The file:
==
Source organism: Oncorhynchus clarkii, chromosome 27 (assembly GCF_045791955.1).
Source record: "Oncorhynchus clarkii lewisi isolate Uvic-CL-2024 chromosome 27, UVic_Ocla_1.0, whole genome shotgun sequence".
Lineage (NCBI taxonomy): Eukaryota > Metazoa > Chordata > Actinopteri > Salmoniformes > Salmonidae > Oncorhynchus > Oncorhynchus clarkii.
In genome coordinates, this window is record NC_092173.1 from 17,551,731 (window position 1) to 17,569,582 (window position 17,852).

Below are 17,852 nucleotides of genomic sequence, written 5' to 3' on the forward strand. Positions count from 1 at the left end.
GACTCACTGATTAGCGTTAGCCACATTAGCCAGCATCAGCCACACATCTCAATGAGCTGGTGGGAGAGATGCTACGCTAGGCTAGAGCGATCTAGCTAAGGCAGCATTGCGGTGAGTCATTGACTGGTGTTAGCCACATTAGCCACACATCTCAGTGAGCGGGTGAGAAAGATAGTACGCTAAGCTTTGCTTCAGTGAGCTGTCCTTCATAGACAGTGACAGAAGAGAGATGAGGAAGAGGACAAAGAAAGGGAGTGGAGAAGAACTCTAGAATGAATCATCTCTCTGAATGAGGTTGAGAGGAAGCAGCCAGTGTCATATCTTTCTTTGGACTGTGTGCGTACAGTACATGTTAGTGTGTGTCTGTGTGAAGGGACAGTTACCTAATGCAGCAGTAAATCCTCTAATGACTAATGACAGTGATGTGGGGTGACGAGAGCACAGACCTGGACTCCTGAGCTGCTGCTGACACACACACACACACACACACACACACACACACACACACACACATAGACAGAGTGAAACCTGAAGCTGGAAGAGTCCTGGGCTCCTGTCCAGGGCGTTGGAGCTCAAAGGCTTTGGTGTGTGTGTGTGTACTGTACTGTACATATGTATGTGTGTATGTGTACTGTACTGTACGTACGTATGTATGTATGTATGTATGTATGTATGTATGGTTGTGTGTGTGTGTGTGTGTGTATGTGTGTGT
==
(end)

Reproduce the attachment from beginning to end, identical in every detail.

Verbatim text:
Source organism: Oncorhynchus clarkii, chromosome 27 (assembly GCF_045791955.1).
Source record: "Oncorhynchus clarkii lewisi isolate Uvic-CL-2024 chromosome 27, UVic_Ocla_1.0, whole genome shotgun sequence".
Lineage (NCBI taxonomy): Eukaryota > Metazoa > Chordata > Actinopteri > Salmoniformes > Salmonidae > Oncorhynchus > Oncorhynchus clarkii.
In genome coordinates, this window is record NC_092173.1 from 17,551,731 (window position 1) to 17,569,582 (window position 17,852).

Below are 17,852 nucleotides of genomic sequence, written 5' to 3' on the forward strand. Positions count from 1 at the left end.
GACTCACTGATTAGCGTTAGCCACATTAGCCAGCATCAGCCACACATCTCAATGAGCTGGTGGGAGAGATGCTACGCTAGGCTAGAGCGATCTAGCTAAGGCAGCATTGCGGTGAGTCATTGACTGGTGTTAGCCACATTAGCCACACATCTCAGTGAGCGGGTGAGAAAGATAGTACGCTAAGCTTTGCTTCAGTGAGCTGTCCTTCATAGACAGTGACAGAAGAGAGATGAGGAAGAGGACAAAGAAAGGGAGTGGAGAAGAACTCTAGAATGAATCATCTCTCTGAATGAGGTTGAGAGGAAGCAGCCAGTGTCATATCTTTCTTTGGACTGTGTGCGTACAGTACATGTTAGTGTGTGTCTGTGTGAAGGGACAGTTACCTAATGCAGCAGTAAATCCTCTAATGACTAATGACAGTGATGTGGGGTGACGAGAGCACAGACCTGGACTCCTGAGCTGCTGCTGACACACACACACACACACACACACACACACACACACACACACACATAGACAGAGTGAAACCTGAAGCTGGAAGAGTCCTGGGCTCCTGTCCAGGGCGTTGGAGCTCAAAGGCTTTGGTGTGTGTGTGTGTACTGTACTGTACATATGTATGTGTGTATGTGTACTGTACTGTACGTACGTATGTATGTATGTATGTATGTATGTATGTATGGTTGTGTGTGTGTGTGTGTGTGTATGTGTGTGT